City And Now for Some Election News
posted by November 3 at 10:41 AMon
The 2009 election, that is!
According to a poll conducted by Constituent Dynamics, Mayor Greg Nickels is in trouble. In a survey of more than 1,000 Seattle voters, just 26 percent said they would vote for Nickels for reelection; 53 percent said they would vote for another candidate. Among perfect voters—those who’ve voted in all four of the last four elections—those numbers were even worse for Nickels: just 22 percent said they would vote to give the mayor a third term, and 57 percent said they would vote for another candidate. Perfect voters may be a better predictor of actual voter behavior in next year’s election, because they tend to vote in lower-turnout off-year elections like next year’s. Asked about Nickels’s job performance, 31 percent of those voters said they approved, and 57 percent disapproved.
The pollsters also asked voters who among several possible candidates they’d vote for against Nickels. The strongest possible contender among those included in the survey was Peter Steinbrueck, who scored 39 percent of all voters and an impressive 44 percent of perfect voters against Nickels’s 26 percent of all voters and 27 percent of perfect voters. Nick Licata also beat Nickels in a hypothetical election, with 35 percent of all voters and 44 percent of perfect voters to Nickels’s 28 percent of all voters and 25 percent of perfect voters. Older voters—again, more likely to vote in off-year elections—tended to favor both Steinbrueck and Licata over Nickels, and to have stronger negative opinions about Nickels’s job performance. (Other candidates included in the survey included Richard Conlin, Sally Clark, and Mark Sidran, none of whom beat Nickels in a hypothetical election.) Interestingly, voters in Nickels’s own 34th Legislative District had the strongest negative opinion of him, with a whopping 67 percent disapproving of his performance and 59 saying they would vote for another candidate.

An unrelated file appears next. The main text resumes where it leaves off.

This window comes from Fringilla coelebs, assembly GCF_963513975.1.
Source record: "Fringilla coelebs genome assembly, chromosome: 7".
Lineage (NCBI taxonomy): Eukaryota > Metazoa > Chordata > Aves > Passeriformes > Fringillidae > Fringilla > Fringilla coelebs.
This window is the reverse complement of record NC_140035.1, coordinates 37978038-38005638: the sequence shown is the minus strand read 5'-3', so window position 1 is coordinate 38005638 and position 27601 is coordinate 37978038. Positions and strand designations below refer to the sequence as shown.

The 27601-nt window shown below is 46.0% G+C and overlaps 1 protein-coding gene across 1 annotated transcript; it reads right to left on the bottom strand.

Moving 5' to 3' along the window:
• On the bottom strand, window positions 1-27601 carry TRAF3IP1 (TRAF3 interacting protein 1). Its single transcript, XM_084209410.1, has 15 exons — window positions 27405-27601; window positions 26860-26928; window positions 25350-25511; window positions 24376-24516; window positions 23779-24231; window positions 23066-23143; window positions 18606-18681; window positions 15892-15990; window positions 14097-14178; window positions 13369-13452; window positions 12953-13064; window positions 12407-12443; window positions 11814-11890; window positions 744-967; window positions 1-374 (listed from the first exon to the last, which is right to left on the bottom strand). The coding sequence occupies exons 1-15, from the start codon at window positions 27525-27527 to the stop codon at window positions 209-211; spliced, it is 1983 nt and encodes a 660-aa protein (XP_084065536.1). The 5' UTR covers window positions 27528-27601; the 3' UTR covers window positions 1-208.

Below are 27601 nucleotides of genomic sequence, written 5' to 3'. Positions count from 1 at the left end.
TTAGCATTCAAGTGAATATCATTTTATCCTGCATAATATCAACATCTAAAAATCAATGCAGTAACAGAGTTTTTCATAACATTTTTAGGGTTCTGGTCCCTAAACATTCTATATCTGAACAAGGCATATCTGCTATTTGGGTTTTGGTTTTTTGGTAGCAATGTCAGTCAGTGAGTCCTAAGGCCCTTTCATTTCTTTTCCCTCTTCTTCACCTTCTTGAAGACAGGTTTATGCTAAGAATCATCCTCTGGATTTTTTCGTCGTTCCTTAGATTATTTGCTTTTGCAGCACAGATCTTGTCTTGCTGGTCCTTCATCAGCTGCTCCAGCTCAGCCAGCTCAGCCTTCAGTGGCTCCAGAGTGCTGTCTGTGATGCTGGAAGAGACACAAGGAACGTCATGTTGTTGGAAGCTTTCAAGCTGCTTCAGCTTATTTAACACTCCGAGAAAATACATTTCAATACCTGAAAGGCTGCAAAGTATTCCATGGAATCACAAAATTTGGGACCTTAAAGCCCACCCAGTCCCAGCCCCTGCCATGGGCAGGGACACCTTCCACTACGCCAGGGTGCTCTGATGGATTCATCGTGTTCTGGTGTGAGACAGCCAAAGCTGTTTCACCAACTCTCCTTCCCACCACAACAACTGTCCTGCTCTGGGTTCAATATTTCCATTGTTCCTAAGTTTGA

What does all this mean? For one thing, it means it would be a good time for a credible candidate like Steinbrueck to declare his intent to run against Nickels. Nickels’s strength has always been that people are afraid to run against him and take on the “Nickels Machine.” The fact that people are looking for an alternative to that machine—even saying, in effect, “anyone but Nickels”—is an opportunity that an ambitious politician would be wise to grab.